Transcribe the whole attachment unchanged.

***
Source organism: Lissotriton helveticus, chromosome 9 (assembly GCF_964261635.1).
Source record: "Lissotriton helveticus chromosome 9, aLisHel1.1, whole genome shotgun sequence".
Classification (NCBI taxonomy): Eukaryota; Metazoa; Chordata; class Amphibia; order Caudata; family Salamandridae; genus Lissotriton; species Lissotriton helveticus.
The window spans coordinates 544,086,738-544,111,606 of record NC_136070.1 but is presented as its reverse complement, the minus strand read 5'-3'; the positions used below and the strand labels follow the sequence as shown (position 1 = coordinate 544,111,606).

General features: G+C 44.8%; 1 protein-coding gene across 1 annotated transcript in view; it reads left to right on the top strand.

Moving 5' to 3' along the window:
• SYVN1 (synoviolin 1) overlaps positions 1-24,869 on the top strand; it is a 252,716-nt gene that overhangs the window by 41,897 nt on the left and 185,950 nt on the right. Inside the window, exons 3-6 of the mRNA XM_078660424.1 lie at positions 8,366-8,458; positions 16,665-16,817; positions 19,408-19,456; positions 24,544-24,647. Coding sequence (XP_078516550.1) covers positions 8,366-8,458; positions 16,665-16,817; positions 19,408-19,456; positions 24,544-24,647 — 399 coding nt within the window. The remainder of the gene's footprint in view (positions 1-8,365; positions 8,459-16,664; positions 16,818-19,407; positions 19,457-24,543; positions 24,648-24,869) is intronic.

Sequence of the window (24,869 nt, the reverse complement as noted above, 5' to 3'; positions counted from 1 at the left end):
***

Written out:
Source organism: Lissotriton helveticus, chromosome 9 (assembly GCF_964261635.1).
Source record: "Lissotriton helveticus chromosome 9, aLisHel1.1, whole genome shotgun sequence".
Classification (NCBI taxonomy): Eukaryota; Metazoa; Chordata; class Amphibia; order Caudata; family Salamandridae; genus Lissotriton; species Lissotriton helveticus.
The window spans coordinates 544,086,738-544,111,606 of record NC_136070.1 but is presented as its reverse complement, the minus strand read 5'-3'; the positions used below and the strand labels follow the sequence as shown (position 1 = coordinate 544,111,606).

General features: G+C 44.8%; 1 protein-coding gene across 1 annotated transcript in view; it reads left to right on the top strand.

Moving 5' to 3' along the window:
• SYVN1 (synoviolin 1) overlaps positions 1-24,869 on the top strand; it is a 252,716-nt gene that overhangs the window by 41,897 nt on the left and 185,950 nt on the right. Inside the window, exons 3-6 of the mRNA XM_078660424.1 lie at positions 8,366-8,458; positions 16,665-16,817; positions 19,408-19,456; positions 24,544-24,647. Coding sequence (XP_078516550.1) covers positions 8,366-8,458; positions 16,665-16,817; positions 19,408-19,456; positions 24,544-24,647 — 399 coding nt within the window. The remainder of the gene's footprint in view (positions 1-8,365; positions 8,459-16,664; positions 16,818-19,407; positions 19,457-24,543; positions 24,648-24,869) is intronic.

Sequence of the window (24,869 nt, the reverse complement as noted above, 5' to 3'; positions counted from 1 at the left end):